Also see Greenwood Investors on EXor Greenwood Investors on EXor
In early July, Steven gave a presentation at the Value Investing Seminar in southern Italy, where he talked about the current investing climate which is stranger than fiction. Given today’s investment environment looks like a wonderland which only Lewis Carroll could have imagined prior to the most recent decade, the title of the presentation was Through the Quantum Glass, in deference to his great work Through the Looking Glass.
In April, Li Lu and Bruce Greenwald took part in a discussion at the 13th Annual Columbia China Business Conference. The value investor and professor discussed multiple topics, including the value investing philosophy and the qualities Li looks for when evaluating potential investments. Q3 2021 hedge fund letters, conferences and more How Value Investing Has Read More
This week’s Economist magazine talks about the current negative interest rate environment as one representative of Through the Looking Glass. Out of respect for the conference, we’ve not publicly share the slides, but instead we’re highlighting a few of the major points we’ve made with some slides below.
Capital intensive businesses are systematically shunned in today’s investing environment, which is odd since capital is essentially free. We suggested to investors that they should step Through the Looking Glass and embrace businesses that are trading anywhere from 2x (FCA) earnings to less than 10x earnings. These companies and even industries are fully pricing-in catastrophic conditions which we don’t believe will come to fruition. Embrace capital intensive business, as they are both the primary beneficiaries of a low cost of capital and the most attractively-priced in this Red Queen investing climate.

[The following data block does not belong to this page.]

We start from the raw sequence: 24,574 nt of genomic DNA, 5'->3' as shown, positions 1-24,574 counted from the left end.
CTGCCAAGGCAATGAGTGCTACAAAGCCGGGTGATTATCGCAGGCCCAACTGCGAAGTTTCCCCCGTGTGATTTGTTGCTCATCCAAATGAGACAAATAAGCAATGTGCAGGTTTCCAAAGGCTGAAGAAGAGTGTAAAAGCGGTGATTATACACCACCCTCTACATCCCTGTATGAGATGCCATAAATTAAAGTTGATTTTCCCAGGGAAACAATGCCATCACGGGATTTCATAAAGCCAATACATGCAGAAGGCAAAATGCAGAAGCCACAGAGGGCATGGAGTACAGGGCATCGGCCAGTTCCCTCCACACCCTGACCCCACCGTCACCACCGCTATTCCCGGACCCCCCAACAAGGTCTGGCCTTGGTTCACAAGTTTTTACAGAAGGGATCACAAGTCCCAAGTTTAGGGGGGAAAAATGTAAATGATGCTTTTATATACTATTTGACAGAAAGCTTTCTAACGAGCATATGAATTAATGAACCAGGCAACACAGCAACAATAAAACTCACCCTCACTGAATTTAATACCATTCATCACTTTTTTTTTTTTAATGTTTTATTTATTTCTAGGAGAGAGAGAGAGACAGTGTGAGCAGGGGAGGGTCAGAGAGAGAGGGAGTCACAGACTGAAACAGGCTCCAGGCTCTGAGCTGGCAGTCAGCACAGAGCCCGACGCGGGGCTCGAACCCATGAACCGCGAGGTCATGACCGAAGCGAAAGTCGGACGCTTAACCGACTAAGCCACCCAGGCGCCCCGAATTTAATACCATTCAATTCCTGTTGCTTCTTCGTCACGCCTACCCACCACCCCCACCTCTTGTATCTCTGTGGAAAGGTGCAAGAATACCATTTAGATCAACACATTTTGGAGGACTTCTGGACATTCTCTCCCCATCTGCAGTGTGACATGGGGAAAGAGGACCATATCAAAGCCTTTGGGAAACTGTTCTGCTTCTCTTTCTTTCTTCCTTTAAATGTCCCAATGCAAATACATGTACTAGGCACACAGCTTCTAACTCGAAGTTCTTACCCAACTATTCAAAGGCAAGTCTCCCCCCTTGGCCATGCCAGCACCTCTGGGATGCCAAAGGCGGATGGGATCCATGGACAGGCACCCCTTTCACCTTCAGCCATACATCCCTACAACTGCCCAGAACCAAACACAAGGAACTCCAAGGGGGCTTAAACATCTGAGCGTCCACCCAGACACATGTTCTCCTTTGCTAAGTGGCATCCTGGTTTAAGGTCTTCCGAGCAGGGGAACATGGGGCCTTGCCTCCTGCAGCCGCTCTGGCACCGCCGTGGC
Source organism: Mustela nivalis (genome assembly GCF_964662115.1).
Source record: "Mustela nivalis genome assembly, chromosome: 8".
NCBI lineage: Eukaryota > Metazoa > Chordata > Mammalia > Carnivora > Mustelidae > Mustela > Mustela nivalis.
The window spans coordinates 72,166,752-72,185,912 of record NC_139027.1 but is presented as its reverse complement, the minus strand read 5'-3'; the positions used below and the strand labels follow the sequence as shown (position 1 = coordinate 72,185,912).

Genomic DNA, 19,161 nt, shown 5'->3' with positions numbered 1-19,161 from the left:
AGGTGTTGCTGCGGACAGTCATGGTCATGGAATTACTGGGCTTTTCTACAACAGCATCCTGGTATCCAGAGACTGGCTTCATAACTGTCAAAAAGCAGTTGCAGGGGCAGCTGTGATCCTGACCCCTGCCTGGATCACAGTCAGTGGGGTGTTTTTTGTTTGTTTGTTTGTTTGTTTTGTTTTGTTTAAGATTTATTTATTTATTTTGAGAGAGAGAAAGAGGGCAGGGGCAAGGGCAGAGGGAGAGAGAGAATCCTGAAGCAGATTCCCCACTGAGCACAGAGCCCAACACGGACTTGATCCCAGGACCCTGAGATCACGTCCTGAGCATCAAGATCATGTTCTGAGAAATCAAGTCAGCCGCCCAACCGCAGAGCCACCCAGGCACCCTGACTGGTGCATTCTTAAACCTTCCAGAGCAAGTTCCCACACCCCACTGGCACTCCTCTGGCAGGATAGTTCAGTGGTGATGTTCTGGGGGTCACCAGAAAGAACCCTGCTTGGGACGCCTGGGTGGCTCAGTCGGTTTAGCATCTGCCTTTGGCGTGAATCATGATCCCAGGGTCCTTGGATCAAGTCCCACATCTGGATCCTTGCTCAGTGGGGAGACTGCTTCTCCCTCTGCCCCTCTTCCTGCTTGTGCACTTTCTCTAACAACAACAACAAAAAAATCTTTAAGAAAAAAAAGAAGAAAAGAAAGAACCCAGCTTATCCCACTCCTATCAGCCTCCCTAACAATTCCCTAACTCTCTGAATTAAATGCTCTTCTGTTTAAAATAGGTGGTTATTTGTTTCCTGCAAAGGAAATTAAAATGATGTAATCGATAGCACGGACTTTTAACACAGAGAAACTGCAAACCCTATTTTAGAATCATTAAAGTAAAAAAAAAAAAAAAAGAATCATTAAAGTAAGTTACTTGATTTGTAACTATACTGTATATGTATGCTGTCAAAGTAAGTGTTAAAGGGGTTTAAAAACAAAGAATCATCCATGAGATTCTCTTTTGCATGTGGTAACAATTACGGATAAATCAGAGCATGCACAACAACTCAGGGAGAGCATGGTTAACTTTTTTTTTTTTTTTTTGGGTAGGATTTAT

Beware, however, of businesses whose barriers to entry are solely reliant upon scarce capital or a special access to capital in order to keep competitors away. While Elon Musk could have never build a competitive internal combustion engine today (as he’s admitted), he also wouldn’t have been able to start Tesla if interest rates were at 10%. There would also be many slayed unicorns should capital become more scarce or demand higher rates of returns.
This article has been distributed for informational purposes only. Neither the information nor any opinions expressed constitute a recommendation to buy or sell the securities or assets mentioned, or to invest in any investment product or strategy related to such securities or assets. It is not intended to provide personal investment advice, and it does not take into account the specific investment objectives, financial situation or particular needs of any person or entity that may receive this article. Persons reading this article should seek professional financial advice regarding the appropriateness of investing in any securities or assets discussed in this article. The author’s opinions are subject to change without notice. Forecasts, estimates, and certain information contained herein are based upon proprietary research, and the information used in such process was obtained from publicly available sources. Information contained herein has been obtained from sources believed to be reliable, but such reliability is not guaranteed. Investment accounts managed by GreenWood Investors LLC and its affiliates may have a position in the securities or assets discussed in this article. GreenWood Investors LLC may re-evaluate its holdings in such positions and sell or cover certain positions without notice. No part of this article may be reproduced in any form, or referred to in any other publication, without express written permission of GreenWood Investors LLC.
Past performance is no guarantee of future results.